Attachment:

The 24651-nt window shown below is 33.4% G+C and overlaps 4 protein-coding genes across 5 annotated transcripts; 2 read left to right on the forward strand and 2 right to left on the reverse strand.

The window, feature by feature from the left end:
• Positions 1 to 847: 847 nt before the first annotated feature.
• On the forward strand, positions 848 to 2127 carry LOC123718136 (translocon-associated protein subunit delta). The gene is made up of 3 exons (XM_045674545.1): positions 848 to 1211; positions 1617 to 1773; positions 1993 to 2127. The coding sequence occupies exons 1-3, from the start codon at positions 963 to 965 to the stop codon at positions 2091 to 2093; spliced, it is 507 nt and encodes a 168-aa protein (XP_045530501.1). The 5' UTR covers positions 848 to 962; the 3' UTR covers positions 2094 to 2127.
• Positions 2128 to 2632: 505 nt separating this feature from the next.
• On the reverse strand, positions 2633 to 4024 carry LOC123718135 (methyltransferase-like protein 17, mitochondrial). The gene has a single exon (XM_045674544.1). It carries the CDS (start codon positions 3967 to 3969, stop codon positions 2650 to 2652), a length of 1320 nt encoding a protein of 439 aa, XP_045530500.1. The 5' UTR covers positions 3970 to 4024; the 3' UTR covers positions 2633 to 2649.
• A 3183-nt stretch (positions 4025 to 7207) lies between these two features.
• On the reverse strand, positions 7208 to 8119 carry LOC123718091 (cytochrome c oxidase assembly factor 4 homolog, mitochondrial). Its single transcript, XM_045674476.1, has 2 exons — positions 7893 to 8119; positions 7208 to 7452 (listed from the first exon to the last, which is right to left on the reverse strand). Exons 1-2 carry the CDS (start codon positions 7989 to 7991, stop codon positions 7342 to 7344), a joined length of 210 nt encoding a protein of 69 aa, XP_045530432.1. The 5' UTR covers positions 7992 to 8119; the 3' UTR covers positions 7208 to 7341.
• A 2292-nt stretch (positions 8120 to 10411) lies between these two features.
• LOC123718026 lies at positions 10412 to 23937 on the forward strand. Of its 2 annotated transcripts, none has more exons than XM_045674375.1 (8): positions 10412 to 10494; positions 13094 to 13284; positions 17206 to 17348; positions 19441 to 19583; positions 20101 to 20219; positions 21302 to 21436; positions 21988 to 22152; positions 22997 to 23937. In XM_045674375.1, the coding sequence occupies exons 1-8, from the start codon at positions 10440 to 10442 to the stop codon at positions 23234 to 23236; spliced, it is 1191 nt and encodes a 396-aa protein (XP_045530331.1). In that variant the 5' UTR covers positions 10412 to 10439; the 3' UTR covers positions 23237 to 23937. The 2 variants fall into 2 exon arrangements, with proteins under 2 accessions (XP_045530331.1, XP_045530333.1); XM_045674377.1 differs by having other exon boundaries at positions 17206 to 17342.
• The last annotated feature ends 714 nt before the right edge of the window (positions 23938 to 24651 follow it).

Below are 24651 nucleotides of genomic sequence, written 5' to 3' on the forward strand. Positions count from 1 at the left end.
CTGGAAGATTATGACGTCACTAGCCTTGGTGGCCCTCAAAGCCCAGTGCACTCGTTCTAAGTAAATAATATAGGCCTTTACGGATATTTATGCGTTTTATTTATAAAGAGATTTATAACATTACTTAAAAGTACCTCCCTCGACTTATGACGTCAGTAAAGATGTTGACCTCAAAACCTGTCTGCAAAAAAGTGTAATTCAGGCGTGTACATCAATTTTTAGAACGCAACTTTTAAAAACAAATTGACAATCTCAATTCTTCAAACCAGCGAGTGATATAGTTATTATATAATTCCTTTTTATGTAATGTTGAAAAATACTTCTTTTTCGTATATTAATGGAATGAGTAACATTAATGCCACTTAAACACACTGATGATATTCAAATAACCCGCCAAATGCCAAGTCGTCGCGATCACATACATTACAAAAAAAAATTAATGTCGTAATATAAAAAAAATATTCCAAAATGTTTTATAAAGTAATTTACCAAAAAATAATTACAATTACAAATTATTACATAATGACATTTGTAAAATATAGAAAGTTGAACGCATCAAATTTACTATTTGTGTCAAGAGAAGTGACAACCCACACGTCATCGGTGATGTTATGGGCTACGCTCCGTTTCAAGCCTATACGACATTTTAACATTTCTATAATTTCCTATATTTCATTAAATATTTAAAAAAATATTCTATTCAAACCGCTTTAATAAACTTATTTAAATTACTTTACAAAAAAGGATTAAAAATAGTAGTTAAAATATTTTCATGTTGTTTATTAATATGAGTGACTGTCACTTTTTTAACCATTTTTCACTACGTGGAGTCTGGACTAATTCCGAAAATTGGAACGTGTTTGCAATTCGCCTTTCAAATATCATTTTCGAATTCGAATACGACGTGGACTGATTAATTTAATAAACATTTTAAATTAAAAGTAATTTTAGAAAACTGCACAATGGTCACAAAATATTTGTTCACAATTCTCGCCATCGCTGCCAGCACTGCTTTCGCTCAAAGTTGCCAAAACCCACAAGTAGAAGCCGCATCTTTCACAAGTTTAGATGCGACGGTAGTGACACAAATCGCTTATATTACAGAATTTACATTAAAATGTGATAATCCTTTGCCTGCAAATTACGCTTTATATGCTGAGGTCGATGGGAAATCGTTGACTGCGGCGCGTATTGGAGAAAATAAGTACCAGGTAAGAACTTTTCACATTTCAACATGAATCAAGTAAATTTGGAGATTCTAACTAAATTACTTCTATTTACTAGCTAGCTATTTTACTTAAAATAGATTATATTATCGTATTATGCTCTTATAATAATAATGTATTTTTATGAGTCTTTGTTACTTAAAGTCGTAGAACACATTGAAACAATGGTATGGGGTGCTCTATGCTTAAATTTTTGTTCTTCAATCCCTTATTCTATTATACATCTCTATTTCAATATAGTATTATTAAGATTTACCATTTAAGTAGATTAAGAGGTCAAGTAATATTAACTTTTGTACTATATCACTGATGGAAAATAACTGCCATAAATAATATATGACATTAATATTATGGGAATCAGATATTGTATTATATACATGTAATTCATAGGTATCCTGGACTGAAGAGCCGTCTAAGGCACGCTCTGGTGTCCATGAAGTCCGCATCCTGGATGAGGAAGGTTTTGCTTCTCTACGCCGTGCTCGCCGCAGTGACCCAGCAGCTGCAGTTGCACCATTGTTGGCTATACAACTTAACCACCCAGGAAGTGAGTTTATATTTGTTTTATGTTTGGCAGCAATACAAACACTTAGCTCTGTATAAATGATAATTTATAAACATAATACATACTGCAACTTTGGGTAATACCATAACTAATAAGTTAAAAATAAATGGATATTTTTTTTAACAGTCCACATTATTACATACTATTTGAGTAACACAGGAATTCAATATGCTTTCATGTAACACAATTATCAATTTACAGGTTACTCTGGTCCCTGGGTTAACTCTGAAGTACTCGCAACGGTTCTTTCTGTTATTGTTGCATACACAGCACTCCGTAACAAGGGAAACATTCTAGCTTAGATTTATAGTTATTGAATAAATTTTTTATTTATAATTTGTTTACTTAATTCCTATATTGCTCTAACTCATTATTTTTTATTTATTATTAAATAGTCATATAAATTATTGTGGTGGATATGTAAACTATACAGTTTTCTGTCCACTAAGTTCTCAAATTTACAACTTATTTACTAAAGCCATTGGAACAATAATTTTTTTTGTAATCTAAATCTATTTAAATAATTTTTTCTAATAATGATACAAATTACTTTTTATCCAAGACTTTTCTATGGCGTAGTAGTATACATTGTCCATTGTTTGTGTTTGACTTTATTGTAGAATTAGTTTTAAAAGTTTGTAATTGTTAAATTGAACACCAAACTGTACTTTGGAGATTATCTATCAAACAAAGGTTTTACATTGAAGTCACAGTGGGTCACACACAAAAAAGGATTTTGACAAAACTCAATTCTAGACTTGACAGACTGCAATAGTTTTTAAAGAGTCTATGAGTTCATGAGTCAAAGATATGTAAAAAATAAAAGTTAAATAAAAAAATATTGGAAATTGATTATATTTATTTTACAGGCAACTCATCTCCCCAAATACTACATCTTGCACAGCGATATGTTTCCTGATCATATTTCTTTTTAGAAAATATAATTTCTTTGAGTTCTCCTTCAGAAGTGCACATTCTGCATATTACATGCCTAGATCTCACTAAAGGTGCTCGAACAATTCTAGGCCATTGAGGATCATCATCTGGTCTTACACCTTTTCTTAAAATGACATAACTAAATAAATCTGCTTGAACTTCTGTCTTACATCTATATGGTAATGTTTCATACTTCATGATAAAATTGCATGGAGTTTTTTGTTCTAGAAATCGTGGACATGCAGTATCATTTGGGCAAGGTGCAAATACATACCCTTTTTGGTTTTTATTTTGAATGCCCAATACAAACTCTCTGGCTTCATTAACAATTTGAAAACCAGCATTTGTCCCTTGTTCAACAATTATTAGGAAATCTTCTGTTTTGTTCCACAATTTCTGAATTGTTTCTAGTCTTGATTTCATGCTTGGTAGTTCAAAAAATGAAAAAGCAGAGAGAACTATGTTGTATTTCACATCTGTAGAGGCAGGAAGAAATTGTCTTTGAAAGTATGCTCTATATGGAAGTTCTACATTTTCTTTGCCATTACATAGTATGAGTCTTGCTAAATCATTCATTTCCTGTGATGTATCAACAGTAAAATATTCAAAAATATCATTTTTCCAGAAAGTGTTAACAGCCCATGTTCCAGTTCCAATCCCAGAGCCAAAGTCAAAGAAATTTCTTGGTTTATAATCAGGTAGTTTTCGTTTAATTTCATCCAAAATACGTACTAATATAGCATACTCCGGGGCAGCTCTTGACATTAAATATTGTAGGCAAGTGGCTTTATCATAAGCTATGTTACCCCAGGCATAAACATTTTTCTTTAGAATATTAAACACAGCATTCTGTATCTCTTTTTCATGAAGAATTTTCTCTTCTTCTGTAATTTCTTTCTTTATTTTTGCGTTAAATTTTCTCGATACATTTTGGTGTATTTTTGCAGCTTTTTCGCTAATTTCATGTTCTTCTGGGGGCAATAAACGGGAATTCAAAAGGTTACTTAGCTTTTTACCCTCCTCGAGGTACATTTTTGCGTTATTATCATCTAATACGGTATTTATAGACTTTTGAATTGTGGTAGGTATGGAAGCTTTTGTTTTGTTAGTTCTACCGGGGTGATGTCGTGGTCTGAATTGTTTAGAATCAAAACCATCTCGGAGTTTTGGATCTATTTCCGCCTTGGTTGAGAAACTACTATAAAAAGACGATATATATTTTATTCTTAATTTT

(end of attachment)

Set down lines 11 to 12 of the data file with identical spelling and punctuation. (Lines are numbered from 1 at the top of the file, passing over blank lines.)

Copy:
• The last annotated feature ends 714 nt before the right edge of the window (positions 23938 to 24651 follow it).

Below are 24651 nucleotides of genomic sequence, written 5' to 3' on the forward strand. Positions count from 1 at the left end.